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Boarding buses guests from all corners of the globe, were whisked to St. Andrews Greek Orthodox Church. Renewing friendships, we moved down Lake Shore Drive in a slow caravan. 150 out of town visitors had gathered to celebrate the wedding of Grosse Pointe native Dr. Niko Tapazoglou and his bride, Dr. Ann Ruble of Akron Ohio. Both were completing their doctorial residencies at Northwestern University, the groom in general surgery and the bride, in pediatric psychiatry. Plans after the wedding included their re-location to Baltimore for future training at famed John Hopkins Hospital and a delayed honeymoon in Tuscany, Italy.
In an idyllic setting protected by a captivating mosaic of the Theotokas and Child, with pews adorned with nests and robin eggs of blue to welcome spring, the couple was pronounced wed by Father John Kalomas and Father John Moutafis representing the Metropolis of Detroit.
Guests returned to the Drake's Gold Coast room for a reception and dinner in the grand ballroom. Decorated with the palest of pink baby roses at each place setting gently nested in the folds of Mediterranean blue napkins with centerpieces soaring in fluted opulence over looking the table as if announcing the happy occasion with a profusion of soft pastel color. The wedding party entered, each beaming with the glow of the days experience each holding on to their memories of the moment and the dreams of a bright new future.
The parents of the groom, Dr. Steven and Chrissa Tapazoglou, were visibly overcome with the passage from parent to peer. Watching with silent amazement as to how twenty-six years had passed before their eyes with such unnoticed haste, one day a bouncing rugged child capped with brown curls and glistening brown eyes, now a man before them with those same deep brown eyes lovingly turned to his new bride. The grooms mother resplendent in her gown, watched from her table, surrounded by husband and familiy and yet somehow an island in their midst, knowing that a part of her world would be closed to the past forever to allow room for new joys of the future. The mother-son dance was especially touching as she gazed with obvious pride and love for her child/doctor that she had raised and was now releasing to accomplish his own hopes and dreams; his to capture, grasp and nurture, as she had done not so very long ago.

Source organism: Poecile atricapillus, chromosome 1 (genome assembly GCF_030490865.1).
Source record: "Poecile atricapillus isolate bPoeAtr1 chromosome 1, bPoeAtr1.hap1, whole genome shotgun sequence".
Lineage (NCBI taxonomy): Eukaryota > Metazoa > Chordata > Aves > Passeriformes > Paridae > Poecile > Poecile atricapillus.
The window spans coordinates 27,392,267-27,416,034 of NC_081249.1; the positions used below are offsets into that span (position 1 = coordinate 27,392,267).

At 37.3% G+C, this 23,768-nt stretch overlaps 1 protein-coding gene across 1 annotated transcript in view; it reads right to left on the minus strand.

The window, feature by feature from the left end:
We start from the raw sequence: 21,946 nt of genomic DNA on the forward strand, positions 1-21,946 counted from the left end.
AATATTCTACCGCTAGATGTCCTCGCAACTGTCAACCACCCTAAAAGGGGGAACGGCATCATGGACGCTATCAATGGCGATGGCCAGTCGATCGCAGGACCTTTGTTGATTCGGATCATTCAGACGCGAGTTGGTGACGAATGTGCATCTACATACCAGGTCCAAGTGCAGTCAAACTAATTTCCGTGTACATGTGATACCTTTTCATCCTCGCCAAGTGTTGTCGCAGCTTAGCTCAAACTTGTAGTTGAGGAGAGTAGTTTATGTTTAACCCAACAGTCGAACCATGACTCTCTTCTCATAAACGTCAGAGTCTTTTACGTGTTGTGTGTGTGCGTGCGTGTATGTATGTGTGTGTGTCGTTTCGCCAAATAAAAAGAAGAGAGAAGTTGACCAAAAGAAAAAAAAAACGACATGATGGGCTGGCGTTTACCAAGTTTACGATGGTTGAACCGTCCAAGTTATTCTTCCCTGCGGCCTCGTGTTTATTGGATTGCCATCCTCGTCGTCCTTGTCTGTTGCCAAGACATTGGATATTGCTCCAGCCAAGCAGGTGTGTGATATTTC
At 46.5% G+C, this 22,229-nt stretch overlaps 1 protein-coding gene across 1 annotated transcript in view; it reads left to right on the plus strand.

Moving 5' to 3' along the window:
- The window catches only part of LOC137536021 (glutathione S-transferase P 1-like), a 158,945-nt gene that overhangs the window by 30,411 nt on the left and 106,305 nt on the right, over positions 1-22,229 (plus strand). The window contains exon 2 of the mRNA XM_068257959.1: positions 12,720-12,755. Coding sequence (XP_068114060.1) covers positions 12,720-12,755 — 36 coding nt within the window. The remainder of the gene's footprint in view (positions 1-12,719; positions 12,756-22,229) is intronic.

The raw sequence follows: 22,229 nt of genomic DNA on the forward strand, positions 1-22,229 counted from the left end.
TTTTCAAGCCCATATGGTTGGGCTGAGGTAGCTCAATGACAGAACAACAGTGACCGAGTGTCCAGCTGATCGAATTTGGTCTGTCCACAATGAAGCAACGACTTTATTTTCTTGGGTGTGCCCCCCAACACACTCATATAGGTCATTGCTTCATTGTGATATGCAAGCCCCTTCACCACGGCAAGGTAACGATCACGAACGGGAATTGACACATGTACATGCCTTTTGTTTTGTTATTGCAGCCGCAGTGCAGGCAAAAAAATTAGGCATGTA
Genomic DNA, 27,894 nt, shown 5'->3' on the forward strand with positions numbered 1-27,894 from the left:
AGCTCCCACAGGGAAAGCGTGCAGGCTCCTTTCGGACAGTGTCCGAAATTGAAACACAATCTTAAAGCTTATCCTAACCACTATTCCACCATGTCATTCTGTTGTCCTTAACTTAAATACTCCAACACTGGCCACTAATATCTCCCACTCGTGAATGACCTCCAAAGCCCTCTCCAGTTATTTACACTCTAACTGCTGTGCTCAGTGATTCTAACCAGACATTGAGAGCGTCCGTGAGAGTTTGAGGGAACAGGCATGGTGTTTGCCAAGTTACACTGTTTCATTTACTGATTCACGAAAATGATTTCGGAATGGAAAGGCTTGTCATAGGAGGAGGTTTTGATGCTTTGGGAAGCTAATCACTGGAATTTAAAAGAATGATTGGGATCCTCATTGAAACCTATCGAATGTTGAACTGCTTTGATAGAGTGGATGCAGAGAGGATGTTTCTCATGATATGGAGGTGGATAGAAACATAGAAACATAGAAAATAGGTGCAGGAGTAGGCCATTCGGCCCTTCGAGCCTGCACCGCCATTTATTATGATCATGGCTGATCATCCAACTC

The bride and groom entered center stage and graciously thanked guests for joining them in this happiest of moments. They began their first dance with a waltz, he with the hesitant cautious steps of a young groom, eager to please counting his steps with concentrated perfection. They glided across the floor with eyes only for one another and with all eyes turned in rapt attention on them. Oblivious to their surroundings and for the moment caught in each others gazes suspended in time and place, only to be aroused from the moment by the applause announcing the opening of the floor to the bridal party and family.
When the Greek selections were started the beautiful blond bride bravely entered the center of the dance floor and elegantly lifting her hands to her new family, she began the traditional Kalamatiano with the confidence and the assurance of someone who clearly loves and is loved, embracing her newly inherited Greek roots with sincere anticipation and determination.
The crowd quickly filled the floor bringing among them those ancestors no longer among us but who were again present in their memories, eager to bless each step filled with experiences that had brought them from a mountainside home in Greece to this distant corner on Michigan Avenue and Lakeshore, still clinging to the proud Hellenic traditions of these previous generations.
The evening passed filled with music, conversation, desserts, and well wishes, each guest knowing that they had been a part of a "perfect wedding" and wishing to cling to the event to its last seconds, as they danced into the night, finally, collapsing in happy fulfillment and satisfaction to an evening of joy and reverence to youth and agape.
Na zisoun panta eftixismeni!